Today, U.S. Labor Secretary Tom Perez met with UPMC workers. Secretary Perez listened to workers’ stories in their struggle for fair wages and better working conditions that will strengthen Pittsburgh’s middle class and bring thousands out of poverty.
As Veronica Shields, who works as a pharmacy technician at UPMC Mercy Hospital, shared with Secretary Perez, “I have always wanted to be part of making people well. As a pharmacy tech, I make sure that patients get the medicine they need to heal. I love my job and I am proud of the work that I do. UPMC workers aren’t looking to be millionaires, but we believe we deserve enough to get by. But that is not what we get at UPMC. Right now, we worry about paying every bill and stay up at night thinking about what would happen if our car broke down. Many of my coworkers couldn’t handle a financial emergency like that.”
Veronica is not alone. Latasha Tabb, who works at UPMC Children’s Hospital, has said, “My husband and I have a young son and I feel like I’m fighting for his future. We need UPMC to do better so my child can have a chance at a good middle class life. Many of my coworkers struggle with making ends meet, and are working two jobs, or picking up as much overtime as they can, and still have to use food banks just to feed their families. It isn’t right that someone working full time hours at UPMC is living in poverty. UPMC has the ability to ensure that we can support our families, but instead it has chosen to hold our entire community back by paying poverty wages.”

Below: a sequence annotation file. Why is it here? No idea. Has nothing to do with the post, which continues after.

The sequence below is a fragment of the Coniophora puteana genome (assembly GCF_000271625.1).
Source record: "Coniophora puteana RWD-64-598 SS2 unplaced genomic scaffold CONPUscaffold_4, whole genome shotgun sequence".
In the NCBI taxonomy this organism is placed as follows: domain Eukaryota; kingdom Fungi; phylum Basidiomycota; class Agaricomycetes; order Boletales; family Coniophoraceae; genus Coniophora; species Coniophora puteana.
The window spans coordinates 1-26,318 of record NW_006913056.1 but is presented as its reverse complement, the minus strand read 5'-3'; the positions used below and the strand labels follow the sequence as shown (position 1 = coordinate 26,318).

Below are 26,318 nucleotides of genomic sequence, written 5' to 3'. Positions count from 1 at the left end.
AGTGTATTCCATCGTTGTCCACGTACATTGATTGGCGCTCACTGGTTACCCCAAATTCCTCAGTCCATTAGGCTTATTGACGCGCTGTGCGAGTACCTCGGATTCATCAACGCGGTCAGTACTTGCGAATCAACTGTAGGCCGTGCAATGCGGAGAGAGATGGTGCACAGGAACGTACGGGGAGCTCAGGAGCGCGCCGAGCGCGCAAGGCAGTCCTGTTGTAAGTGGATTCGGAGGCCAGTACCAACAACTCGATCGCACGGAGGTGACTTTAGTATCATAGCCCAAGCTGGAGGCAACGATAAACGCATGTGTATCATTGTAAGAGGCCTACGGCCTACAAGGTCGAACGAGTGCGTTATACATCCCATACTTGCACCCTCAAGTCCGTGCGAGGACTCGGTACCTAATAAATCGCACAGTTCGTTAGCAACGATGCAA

Recently we have seen businesses and policymakers – from Seattle to Washington, DC – recognize what Pittsburgh knows: when workers are paid a living wage, the economy grows. Here in Pittsburgh, our largest employer has the opportunity to be a national leader in ending income inequality. By paying all of its workers a minimum of $15 an hour, UPMC could help lift thousands of workers out of poverty, provide millions in new tax dollars for Pittsburgh public schools, and drive up to $53.4 million in new economic activity in our region.
Reverend Rodney Lyde of Baptist Temple Church, who joined the meeting today, said, “It is time for UPMC to start living up to its responsibilities as Pittsburgh’s largest employer and tax exempt charity by using its power and wealth to help re-build struggling neighborhoods and lift workers into the middle class with good jobs for a strong and healthy Pittsburgh.”